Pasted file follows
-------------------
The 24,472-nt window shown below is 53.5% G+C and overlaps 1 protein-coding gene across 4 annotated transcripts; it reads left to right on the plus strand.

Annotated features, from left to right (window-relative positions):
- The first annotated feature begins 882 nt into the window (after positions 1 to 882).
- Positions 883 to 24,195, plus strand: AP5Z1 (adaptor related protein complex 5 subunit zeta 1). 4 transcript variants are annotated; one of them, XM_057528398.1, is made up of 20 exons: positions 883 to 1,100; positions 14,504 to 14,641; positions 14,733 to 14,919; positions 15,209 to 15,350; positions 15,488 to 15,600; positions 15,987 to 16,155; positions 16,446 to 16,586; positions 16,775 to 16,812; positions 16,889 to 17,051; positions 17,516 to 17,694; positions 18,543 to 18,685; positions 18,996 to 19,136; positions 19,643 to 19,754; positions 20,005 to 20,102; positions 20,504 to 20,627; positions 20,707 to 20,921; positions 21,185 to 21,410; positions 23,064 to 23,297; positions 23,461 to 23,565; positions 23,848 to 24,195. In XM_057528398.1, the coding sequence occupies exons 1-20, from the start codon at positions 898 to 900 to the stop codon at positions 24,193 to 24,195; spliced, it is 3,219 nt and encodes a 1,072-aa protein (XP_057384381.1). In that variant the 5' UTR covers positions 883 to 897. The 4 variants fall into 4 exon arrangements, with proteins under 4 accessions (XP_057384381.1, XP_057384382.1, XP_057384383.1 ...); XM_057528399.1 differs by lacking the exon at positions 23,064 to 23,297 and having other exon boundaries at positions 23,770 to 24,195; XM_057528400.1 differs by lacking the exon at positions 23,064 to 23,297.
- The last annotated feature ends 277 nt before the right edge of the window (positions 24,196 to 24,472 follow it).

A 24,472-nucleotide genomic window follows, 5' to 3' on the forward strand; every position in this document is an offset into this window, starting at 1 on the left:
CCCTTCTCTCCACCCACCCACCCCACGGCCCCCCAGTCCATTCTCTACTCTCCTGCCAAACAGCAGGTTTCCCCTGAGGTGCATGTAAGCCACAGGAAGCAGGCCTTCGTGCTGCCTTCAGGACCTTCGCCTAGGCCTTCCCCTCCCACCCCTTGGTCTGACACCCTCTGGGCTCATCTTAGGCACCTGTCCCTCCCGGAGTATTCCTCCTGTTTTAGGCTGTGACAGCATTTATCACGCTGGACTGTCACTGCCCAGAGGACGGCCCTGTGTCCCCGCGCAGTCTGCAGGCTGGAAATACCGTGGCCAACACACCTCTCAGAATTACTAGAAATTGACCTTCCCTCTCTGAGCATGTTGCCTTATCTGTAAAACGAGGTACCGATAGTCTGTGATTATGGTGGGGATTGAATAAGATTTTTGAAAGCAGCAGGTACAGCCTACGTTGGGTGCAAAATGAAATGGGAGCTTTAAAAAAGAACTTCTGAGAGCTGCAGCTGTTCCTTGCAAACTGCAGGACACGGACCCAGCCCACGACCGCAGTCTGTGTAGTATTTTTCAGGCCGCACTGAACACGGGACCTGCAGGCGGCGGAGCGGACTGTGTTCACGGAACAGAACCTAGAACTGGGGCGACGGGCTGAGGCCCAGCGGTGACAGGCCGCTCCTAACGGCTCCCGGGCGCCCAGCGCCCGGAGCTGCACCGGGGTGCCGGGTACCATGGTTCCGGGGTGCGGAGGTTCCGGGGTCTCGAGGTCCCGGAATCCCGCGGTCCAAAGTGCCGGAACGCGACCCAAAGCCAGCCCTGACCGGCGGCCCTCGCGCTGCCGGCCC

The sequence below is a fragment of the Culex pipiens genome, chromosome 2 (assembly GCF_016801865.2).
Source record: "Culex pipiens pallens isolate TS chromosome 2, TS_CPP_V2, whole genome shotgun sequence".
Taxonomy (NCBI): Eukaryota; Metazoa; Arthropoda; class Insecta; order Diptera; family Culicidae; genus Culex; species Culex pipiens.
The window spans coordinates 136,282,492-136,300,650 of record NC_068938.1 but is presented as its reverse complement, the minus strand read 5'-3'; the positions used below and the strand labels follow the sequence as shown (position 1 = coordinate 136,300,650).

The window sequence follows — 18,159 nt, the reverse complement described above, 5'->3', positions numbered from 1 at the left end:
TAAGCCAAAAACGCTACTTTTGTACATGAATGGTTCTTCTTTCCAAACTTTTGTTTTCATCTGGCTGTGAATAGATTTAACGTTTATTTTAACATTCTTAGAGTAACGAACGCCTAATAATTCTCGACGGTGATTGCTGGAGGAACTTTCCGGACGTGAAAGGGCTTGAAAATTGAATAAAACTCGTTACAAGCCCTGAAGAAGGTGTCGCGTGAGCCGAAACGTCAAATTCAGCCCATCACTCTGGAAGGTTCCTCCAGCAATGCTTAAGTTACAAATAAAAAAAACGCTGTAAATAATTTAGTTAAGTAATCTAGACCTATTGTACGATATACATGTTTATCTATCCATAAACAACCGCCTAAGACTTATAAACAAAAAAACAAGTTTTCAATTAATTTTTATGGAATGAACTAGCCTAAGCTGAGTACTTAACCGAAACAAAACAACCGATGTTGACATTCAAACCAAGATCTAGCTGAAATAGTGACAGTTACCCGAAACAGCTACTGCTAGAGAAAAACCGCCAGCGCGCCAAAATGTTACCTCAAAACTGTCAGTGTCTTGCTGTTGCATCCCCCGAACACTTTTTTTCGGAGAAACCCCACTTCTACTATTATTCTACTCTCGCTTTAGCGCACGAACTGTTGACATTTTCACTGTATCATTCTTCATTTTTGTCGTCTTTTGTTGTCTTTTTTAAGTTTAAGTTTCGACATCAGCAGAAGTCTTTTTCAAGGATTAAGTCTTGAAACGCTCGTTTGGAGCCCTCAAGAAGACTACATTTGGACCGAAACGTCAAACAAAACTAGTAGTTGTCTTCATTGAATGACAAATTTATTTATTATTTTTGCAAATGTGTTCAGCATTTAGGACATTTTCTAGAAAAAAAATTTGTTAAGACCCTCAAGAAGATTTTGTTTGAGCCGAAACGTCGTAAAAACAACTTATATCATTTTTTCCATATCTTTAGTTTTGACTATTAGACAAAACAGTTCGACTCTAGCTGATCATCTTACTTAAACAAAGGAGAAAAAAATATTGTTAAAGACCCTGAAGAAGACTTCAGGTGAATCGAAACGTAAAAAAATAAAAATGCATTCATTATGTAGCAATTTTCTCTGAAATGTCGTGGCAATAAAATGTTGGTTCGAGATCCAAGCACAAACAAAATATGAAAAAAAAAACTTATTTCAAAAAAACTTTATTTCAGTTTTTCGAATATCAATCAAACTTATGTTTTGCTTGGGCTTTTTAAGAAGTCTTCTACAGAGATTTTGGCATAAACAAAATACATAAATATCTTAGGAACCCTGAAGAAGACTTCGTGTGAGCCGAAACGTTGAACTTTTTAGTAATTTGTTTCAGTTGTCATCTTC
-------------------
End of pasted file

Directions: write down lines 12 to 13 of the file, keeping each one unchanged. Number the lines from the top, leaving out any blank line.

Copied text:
The window sequence follows — 18,159 nt, the reverse complement described above, 5'->3', positions numbered from 1 at the left end:
TAAGCCAAAAACGCTACTTTTGTACATGAATGGTTCTTCTTTCCAAACTTTTGTTTTCATCTGGCTGTGAATAGATTTAACGTTTATTTTAACATTCTTAGAGTAACGAACGCCTAATAATTCTCGACGGTGATTGCTGGAGGAACTTTCCGGACGTGAAAGGGCTTGAAAATTGAATAAAACTCGTTACAAGCCCTGAAGAAGGTGTCGCGTGAGCCGAAACGTCAAATTCAGCCCATCACTCTGGAAGGTTCCTCCAGCAATGCTTAAGTTACAAATAAAAAAAACGCTGTAAATAATTTAGTTAAGTAATCTAGACCTATTGTACGATATACATGTTTATCTATCCATAAACAACCGCCTAAGACTTATAAACAAAAAAACAAGTTTTCAATTAATTTTTATGGAATGAACTAGCCTAAGCTGAGTACTTAACCGAAACAAAACAACCGATGTTGACATTCAAACCAAGATCTAGCTGAAATAGTGACAGTTACCCGAAACAGCTACTGCTAGAGAAAAACCGCCAGCGCGCCAAAATGTTACCTCAAAACTGTCAGTGTCTTGCTGTTGCATCCCCCGAACACTTTTTTTCGGAGAAACCCCACTTCTACTATTATTCTACTCTCGCTTTAGCGCACGAACTGTTGACATTTTCACTGTATCATTCTTCATTTTTGTCGTCTTTTGTTGTCTTTTTTAAGTTTAAGTTTCGACATCAGCAGAAGTCTTTTTCAAGGATTAAGTCTTGAAACGCTCGTTTGGAGCCCTCAAGAAGACTACATTTGGACCGAAACGTCAAACAAAACTAGTAGTTGTCTTCATTGAATGACAAATTTATTTATTATTTTTGCAAATGTGTTCAGCATTTAGGACATTTTCTAGAAAAAAAATTTGTTAAGACCCTCAAGAAGATTTTGTTTGAGCCGAAACGTCGTAAAAACAACTTATATCATTTTTTCCATATCTTTAGTTTTGACTATTAGACAAAACAGTTCGACTCTAGCTGATCATCTTACTTAAACAAAGGAGAAAAAAATATTGTTAAAGACCCTGAAGAAGACTTCAGGTGAATCGAAACGTAAAAAAATAAAAATGCATTCATTATGTAGCAATTTTCTCTGAAATGTCGTGGCAATAAAATGTTGGTTCGAGATCCAAGCACAAACAAAATATGAAAAAAAAAACTTATTTCAAAAAAACTTTATTTCAGTTTTTCGAATATCAATCAAACTTATGTTTTGCTTGGGCTTTTTAAGAAGTCTTCTACAGAGATTTTGGCATAAACAAAATACATAAATATCTTAGGAACCCTGAAGAAGACTTCGTGTGAGCCGAAACGTTGAACTTTTTAGTAATTTGTTTCAGTTGTCATCTTC